At this juncture, it is perhaps worth mentioning my Los Angeles River story.

I write fiction. A lot of it. Ever since I was fifteen, I’ve written scenes at the LA River. I couldn’t exactly tell you why, but it was always the backdrop to scenes of limbo, uncertainty, or dilemma. Characters stood either on the bridges passing over the water or sat on the gravelly banks.

The thing is: I had never been.

I finally saw the river for the first time when I was nineteen. A friend and I ended up at the Bette Davis Picnic Area in Glendale and climbed down the slopes of the bank toward the dank moss and spindly shrubs. It was the strangest combination of elements: the cars on the 134 speeding along, the water trickling, the tree branches rubbing together in the wind, the smell of trash and the smell of dirt, the feeling of the concrete under our feet. I boarded a plane to return to the east coast cold and forgot about the experience.

Three years later, I came back from college in Philadelphia and found Los Angeles a foreign place. It wasn’t the city I left when I was eighteen, the one that had been full of light and life. This Los Angeles was remote and isolated and unwelcoming, determined by distance rather than by a sense of exploration. But I wasn’t about to give up — I’d loved Los Angeles for eighteen years, I could love it again.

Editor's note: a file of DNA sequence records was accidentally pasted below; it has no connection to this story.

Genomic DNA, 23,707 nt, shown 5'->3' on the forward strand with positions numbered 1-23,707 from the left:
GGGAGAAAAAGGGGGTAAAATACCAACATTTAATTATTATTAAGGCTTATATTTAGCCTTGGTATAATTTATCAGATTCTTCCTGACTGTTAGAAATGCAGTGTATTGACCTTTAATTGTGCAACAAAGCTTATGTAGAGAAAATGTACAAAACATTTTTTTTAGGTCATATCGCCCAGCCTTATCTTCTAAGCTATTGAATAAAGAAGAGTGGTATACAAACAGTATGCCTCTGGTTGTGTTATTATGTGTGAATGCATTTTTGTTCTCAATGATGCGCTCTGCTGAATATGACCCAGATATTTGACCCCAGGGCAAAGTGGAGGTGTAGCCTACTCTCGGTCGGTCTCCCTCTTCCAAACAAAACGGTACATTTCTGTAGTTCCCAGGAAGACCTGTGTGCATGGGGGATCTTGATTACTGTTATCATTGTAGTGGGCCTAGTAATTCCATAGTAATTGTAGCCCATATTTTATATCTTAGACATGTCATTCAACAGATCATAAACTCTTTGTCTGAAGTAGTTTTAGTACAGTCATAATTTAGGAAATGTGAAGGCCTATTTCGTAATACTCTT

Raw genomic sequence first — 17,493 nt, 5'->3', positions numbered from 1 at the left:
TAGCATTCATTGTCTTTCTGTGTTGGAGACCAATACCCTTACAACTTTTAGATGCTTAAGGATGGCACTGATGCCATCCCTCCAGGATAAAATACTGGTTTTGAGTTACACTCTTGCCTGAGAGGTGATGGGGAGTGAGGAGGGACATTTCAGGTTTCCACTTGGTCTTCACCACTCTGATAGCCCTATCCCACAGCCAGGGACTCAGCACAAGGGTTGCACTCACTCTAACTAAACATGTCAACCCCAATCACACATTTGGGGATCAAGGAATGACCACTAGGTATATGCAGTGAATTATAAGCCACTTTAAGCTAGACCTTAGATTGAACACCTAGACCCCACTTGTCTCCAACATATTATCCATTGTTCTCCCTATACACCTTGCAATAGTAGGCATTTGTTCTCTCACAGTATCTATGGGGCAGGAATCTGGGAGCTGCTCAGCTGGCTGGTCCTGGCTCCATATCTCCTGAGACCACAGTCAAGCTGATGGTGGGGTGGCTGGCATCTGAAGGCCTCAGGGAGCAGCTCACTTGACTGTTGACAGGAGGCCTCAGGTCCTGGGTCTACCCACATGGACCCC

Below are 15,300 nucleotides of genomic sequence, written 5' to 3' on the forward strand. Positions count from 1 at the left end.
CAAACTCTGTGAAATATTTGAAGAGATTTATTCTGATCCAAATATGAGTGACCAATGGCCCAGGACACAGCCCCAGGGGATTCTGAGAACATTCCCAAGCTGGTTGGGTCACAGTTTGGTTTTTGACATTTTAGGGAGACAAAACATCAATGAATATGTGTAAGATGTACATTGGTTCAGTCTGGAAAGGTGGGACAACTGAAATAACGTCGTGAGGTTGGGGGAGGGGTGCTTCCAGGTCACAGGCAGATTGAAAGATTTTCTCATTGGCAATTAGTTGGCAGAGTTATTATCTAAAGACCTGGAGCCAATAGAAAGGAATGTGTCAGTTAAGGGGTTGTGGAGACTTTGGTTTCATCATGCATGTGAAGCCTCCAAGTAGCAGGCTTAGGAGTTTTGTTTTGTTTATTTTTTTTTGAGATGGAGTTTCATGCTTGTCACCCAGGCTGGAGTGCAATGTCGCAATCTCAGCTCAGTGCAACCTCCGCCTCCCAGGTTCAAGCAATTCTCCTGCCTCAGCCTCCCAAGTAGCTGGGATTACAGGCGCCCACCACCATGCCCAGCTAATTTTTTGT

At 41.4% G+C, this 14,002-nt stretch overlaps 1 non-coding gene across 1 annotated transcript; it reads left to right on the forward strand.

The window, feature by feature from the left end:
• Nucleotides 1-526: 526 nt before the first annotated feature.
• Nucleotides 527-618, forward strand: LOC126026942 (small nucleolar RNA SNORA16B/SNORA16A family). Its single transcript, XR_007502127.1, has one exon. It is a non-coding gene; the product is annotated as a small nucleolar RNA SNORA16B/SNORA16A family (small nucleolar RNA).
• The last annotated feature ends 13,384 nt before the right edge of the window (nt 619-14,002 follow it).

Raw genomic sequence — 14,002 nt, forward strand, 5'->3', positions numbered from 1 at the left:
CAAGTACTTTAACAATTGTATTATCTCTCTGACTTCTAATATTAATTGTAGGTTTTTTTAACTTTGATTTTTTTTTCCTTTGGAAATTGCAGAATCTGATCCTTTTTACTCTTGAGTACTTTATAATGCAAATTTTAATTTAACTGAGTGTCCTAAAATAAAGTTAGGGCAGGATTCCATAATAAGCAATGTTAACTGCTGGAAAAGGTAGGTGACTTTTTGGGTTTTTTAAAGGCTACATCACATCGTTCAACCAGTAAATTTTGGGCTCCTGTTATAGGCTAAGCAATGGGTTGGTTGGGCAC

I went looking for home, and the search brought me to the LA River. It seemed that, in a city without a center, I had stumbled upon its hidden center. Its historical, founding center and its contemporary, binding center. The people gathered at its banks had stories beyond belief, stories of connection. They welcomed me to their bonfires and community events, to their cleanups and nature walks.

“[The river] is actually physically connective tissue, even in its current state, that can now be socially connective tissue” Deborah Weintraub, the chief deputy city engineer, told me at the FoLAR Fandango in October. “I think people want that.”

So for a last, but by no means final, look at the LA River, listen to the voices of the community and their stories of connection.


Photography and audio by Katie Antonsson